Sprint is the fastest-growing national retailer in NYC: report

Mobile company grew to 70 locations in 2015, up from 28 year-over-year

TRD New York /
Dec.December 23, 2015 11:12 AM

Cellphone carrier Sprint was the fastest-growing national retailer in New York City in 2015 with 70 stores across the five boroughs — up from only 28 locations in 2014, according to a new study.

Dunkin’ Donuts, meanwhile, widened its lead as the biggest chain store in New York City with 568 stores – with 124 more locations than second-place sandwich giant Subway, which has 444 store locations across the city.

Electronics retailer RadioShack, however, was on the opposite end of the spectrum after filing for bankruptcy earlier this year, having downsized to only 37 locations in New York compared to 113 stores in 2014.

The annual study by the Center for an Urban Future found the growth in chain store retail locations in New York has slowed “considerably” over the last year and was up only 1 percent between 2014 and 2015, compared to a 2.5 percent gain between 2013 and 2014.

The report also showed that the Bronx experienced the largest year-over-year increase in chain stores among all boroughs – 944 stores in 2015 compared to 914 the year prior, a 3.3 percent increase.

Brooklyn was close behind with a 2.6 percent increase, with 1,633 national retail locations compared to 1,592 last year. Queens experienced a slight 0.8 percent increase in its number of national retailers, to 1,749 stores from 1,735 the previous year.

Manhattan and Staten Island, meanwhile, experienced slight declines in their number of chain stores. Manhattan, in particular, dropped only 0.1 percent to 2,804 locations, while Starbucks still remains the top national retailer in the borough with 220 locations.

Rounding out the list of the top 10 national chains stores in New York, after Dunkin’ Donuts and Subway, were MetroPCS (323 locations), Duane Reade/Walgreens (307), Starbucks (307), McDonald’s (232), T-Mobile (217), Baskin Robbins (214), Rite Aid (197) and GNC (175). – Rey Mashayekhi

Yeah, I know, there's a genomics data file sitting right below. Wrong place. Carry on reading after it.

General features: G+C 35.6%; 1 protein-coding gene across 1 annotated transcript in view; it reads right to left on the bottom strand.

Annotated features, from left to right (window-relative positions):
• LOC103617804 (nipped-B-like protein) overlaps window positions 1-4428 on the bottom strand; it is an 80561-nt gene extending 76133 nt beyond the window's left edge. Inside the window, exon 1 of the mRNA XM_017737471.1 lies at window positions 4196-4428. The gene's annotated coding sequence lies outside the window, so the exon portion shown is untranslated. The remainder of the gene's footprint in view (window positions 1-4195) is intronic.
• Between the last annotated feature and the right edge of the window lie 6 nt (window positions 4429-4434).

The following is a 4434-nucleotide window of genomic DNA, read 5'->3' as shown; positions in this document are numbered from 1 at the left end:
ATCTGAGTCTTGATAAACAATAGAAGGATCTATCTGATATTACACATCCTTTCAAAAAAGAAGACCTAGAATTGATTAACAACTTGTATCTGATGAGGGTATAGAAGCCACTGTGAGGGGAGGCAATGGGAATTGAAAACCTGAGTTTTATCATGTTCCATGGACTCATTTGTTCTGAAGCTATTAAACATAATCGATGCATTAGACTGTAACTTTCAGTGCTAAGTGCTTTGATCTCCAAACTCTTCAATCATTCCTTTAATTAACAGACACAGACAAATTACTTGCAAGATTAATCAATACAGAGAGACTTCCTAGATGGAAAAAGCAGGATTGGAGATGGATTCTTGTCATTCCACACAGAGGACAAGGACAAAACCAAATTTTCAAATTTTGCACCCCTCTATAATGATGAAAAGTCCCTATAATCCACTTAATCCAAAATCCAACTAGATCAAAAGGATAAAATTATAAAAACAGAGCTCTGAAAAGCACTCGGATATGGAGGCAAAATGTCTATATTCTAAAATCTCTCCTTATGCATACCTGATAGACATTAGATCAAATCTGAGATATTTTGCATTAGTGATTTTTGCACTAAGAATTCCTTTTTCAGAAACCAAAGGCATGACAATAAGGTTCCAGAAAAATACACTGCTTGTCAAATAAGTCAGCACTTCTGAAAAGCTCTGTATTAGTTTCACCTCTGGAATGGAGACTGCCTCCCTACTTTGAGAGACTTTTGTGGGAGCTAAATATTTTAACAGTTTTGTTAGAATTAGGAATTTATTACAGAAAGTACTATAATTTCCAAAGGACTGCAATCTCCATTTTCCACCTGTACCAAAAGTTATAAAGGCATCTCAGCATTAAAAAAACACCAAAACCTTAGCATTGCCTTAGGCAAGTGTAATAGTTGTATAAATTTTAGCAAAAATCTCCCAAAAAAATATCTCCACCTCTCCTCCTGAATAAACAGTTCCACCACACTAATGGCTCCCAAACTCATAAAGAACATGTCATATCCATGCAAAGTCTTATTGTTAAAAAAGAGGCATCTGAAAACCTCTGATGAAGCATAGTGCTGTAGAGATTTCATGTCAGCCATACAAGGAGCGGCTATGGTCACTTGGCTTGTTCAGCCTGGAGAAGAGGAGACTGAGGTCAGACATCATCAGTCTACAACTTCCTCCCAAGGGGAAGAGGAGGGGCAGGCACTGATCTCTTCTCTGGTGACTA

Related Articles

arrow_forward_ios
Clockwise from top left: 312 West 34th Street, 61 North 9th Street, 639 Classon Avenue, and One Fulton Square (Credit: Google Maps)

These were the top 10 NYC retail leases in July

These were the top 10 NYC retail leases in July
Ricky's at 830 Broadway (Credit: NYC Go)

Ricky’s, iconic NYC beauty shop, faces
more closures

Ricky’s, iconic NYC beauty shop, faces
more closures
From top, clockwise: Cushman & Wakefield's Joanne Podell, Showfields' Amir Zwickel, Appear Here's Josh Yentob, Brookfield Properties's Mark Kostic (Credit: Getty, LinkedIn)

When it comes to retail, “real estate in New York is fundamentally broken”

When it comes to retail, “real estate in New York is fundamentally broken”
City’s new Open Storefronts program will allow shop owners to sell their wares on sidewalks (Getty)

NYC to allow store owners to sell wares on sidewalks

NYC to allow store owners to sell wares on sidewalks
(Getty)

When the music stops: Guitar Center could file for bankruptcy

When the music stops: Guitar Center could file for bankruptcy
Abandoned malls are being turned into senior housing, giving planners a chance to rethink retirement communities (iStock)

Abandoned malls get new life as senior housing

Abandoned malls get new life as senior housing
J.C. Penney CEO Jill Soltau and Aurelius Capital Management CEO Dirk Markus (Getty; Wikipedia Commons)

J.C. Penney creditors want slow down “bad faith” sale

J.C. Penney creditors want slow down “bad faith” sale
An aerial view of a pop-up drive-in theater built in the parking lot at the Broadway Commons in Hicksville, New York (Getty)

Covid pummeled shopping centers, but their parking lots are thriving

Covid pummeled shopping centers, but their parking lots are thriving
arrow_forward_ios

The Deal's newsletters give you the latest scoops, fresh headlines, marketing data, and things to know within the industry.

Loading...